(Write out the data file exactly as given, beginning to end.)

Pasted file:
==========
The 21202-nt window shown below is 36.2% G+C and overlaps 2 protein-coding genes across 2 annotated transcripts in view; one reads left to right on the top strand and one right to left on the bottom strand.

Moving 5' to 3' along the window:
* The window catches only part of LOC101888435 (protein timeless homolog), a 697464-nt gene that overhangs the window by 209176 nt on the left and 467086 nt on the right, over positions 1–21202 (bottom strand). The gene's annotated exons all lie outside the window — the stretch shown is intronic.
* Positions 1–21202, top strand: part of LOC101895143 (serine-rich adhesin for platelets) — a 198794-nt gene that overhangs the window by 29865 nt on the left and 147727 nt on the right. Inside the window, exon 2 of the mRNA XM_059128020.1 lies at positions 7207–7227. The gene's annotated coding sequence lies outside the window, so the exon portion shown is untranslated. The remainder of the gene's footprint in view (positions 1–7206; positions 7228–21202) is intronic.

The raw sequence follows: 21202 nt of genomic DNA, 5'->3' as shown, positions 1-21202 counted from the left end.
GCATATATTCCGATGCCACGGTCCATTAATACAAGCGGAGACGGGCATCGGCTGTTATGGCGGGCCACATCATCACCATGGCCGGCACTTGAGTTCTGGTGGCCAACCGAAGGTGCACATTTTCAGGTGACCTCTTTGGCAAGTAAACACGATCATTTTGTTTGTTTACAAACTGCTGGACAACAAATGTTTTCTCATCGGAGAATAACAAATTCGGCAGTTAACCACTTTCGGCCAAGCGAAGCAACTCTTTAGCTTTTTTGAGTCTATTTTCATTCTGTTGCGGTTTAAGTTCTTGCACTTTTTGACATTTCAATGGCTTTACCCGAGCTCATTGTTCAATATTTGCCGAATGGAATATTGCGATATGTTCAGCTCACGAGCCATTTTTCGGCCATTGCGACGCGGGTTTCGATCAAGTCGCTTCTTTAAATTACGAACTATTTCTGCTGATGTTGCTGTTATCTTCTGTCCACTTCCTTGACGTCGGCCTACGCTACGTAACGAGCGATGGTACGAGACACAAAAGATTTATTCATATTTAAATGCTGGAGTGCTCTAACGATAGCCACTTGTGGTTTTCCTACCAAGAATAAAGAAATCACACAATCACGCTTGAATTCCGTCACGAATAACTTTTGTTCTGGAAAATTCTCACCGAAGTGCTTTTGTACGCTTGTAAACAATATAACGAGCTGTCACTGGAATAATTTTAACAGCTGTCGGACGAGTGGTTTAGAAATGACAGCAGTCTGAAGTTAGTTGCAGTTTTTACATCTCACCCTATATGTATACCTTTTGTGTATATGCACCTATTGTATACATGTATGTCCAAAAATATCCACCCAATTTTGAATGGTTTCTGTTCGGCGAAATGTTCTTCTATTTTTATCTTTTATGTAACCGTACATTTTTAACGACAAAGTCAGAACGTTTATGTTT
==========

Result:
The 21202-nt window shown below is 36.2% G+C and overlaps 2 protein-coding genes across 2 annotated transcripts in view; one reads left to right on the top strand and one right to left on the bottom strand.

Moving 5' to 3' along the window:
* The window catches only part of LOC101888435 (protein timeless homolog), a 697464-nt gene that overhangs the window by 209176 nt on the left and 467086 nt on the right, over positions 1–21202 (bottom strand). The gene's annotated exons all lie outside the window — the stretch shown is intronic.
* Positions 1–21202, top strand: part of LOC101895143 (serine-rich adhesin for platelets) — a 198794-nt gene that overhangs the window by 29865 nt on the left and 147727 nt on the right. Inside the window, exon 2 of the mRNA XM_059128020.1 lies at positions 7207–7227. The gene's annotated coding sequence lies outside the window, so the exon portion shown is untranslated. The remainder of the gene's footprint in view (positions 1–7206; positions 7228–21202) is intronic.

The raw sequence follows: 21202 nt of genomic DNA, 5'->3' as shown, positions 1-21202 counted from the left end.
GCATATATTCCGATGCCACGGTCCATTAATACAAGCGGAGACGGGCATCGGCTGTTATGGCGGGCCACATCATCACCATGGCCGGCACTTGAGTTCTGGTGGCCAACCGAAGGTGCACATTTTCAGGTGACCTCTTTGGCAAGTAAACACGATCATTTTGTTTGTTTACAAACTGCTGGACAACAAATGTTTTCTCATCGGAGAATAACAAATTCGGCAGTTAACCACTTTCGGCCAAGCGAAGCAACTCTTTAGCTTTTTTGAGTCTATTTTCATTCTGTTGCGGTTTAAGTTCTTGCACTTTTTGACATTTCAATGGCTTTACCCGAGCTCATTGTTCAATATTTGCCGAATGGAATATTGCGATATGTTCAGCTCACGAGCCATTTTTCGGCCATTGCGACGCGGGTTTCGATCAAGTCGCTTCTTTAAATTACGAACTATTTCTGCTGATGTTGCTGTTATCTTCTGTCCACTTCCTTGACGTCGGCCTACGCTACGTAACGAGCGATGGTACGAGACACAAAAGATTTATTCATATTTAAATGCTGGAGTGCTCTAACGATAGCCACTTGTGGTTTTCCTACCAAGAATAAAGAAATCACACAATCACGCTTGAATTCCGTCACGAATAACTTTTGTTCTGGAAAATTCTCACCGAAGTGCTTTTGTACGCTTGTAAACAATATAACGAGCTGTCACTGGAATAATTTTAACAGCTGTCGGACGAGTGGTTTAGAAATGACAGCAGTCTGAAGTTAGTTGCAGTTTTTACATCTCACCCTATATGTATACCTTTTGTGTATATGCACCTATTGTATACATGTATGTCCAAAAATATCCACCCAATTTTGAATGGTTTCTGTTCGGCGAAATGTTCTTCTATTTTTATCTTTTATGTAACCGTACATTTTTAACGACAAAGTCAGAACGTTTATGTTT